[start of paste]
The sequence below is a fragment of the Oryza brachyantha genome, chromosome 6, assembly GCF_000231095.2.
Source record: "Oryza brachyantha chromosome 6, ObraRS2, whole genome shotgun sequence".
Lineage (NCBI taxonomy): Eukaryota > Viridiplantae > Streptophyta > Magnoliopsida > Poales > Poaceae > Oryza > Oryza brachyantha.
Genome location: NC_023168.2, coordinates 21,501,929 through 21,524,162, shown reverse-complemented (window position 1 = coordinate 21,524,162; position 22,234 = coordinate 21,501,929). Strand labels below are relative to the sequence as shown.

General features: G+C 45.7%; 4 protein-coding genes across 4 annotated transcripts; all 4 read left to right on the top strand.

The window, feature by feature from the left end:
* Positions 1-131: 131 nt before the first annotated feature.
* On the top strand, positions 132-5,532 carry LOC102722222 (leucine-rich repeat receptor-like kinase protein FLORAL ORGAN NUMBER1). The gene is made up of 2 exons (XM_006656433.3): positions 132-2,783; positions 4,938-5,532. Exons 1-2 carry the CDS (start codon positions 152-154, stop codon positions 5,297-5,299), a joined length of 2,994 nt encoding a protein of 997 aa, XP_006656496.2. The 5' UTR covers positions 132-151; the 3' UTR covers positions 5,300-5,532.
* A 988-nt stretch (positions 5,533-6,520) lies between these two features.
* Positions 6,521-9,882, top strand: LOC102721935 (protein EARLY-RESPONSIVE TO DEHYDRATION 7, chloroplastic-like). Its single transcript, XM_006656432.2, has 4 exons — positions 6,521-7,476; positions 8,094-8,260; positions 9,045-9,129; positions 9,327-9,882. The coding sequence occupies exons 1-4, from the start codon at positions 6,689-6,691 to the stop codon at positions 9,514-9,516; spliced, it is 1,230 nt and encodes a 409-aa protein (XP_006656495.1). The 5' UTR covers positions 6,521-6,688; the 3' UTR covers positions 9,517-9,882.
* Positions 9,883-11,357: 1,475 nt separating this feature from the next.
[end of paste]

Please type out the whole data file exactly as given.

The sequence below is a fragment of the Oryza brachyantha genome, chromosome 6, assembly GCF_000231095.2.
Source record: "Oryza brachyantha chromosome 6, ObraRS2, whole genome shotgun sequence".
Lineage (NCBI taxonomy): Eukaryota > Viridiplantae > Streptophyta > Magnoliopsida > Poales > Poaceae > Oryza > Oryza brachyantha.
Genome location: NC_023168.2, coordinates 21,501,929 through 21,524,162, shown reverse-complemented (window position 1 = coordinate 21,524,162; position 22,234 = coordinate 21,501,929). Strand labels below are relative to the sequence as shown.

General features: G+C 45.7%; 4 protein-coding genes across 4 annotated transcripts; all 4 read left to right on the top strand.

The window, feature by feature from the left end:
* Positions 1-131: 131 nt before the first annotated feature.
* On the top strand, positions 132-5,532 carry LOC102722222 (leucine-rich repeat receptor-like kinase protein FLORAL ORGAN NUMBER1). The gene is made up of 2 exons (XM_006656433.3): positions 132-2,783; positions 4,938-5,532. Exons 1-2 carry the CDS (start codon positions 152-154, stop codon positions 5,297-5,299), a joined length of 2,994 nt encoding a protein of 997 aa, XP_006656496.2. The 5' UTR covers positions 132-151; the 3' UTR covers positions 5,300-5,532.
* A 988-nt stretch (positions 5,533-6,520) lies between these two features.
* Positions 6,521-9,882, top strand: LOC102721935 (protein EARLY-RESPONSIVE TO DEHYDRATION 7, chloroplastic-like). Its single transcript, XM_006656432.2, has 4 exons — positions 6,521-7,476; positions 8,094-8,260; positions 9,045-9,129; positions 9,327-9,882. The coding sequence occupies exons 1-4, from the start codon at positions 6,689-6,691 to the stop codon at positions 9,514-9,516; spliced, it is 1,230 nt and encodes a 409-aa protein (XP_006656495.1). The 5' UTR covers positions 6,521-6,688; the 3' UTR covers positions 9,517-9,882.
* Positions 9,883-11,357: 1,475 nt separating this feature from the next.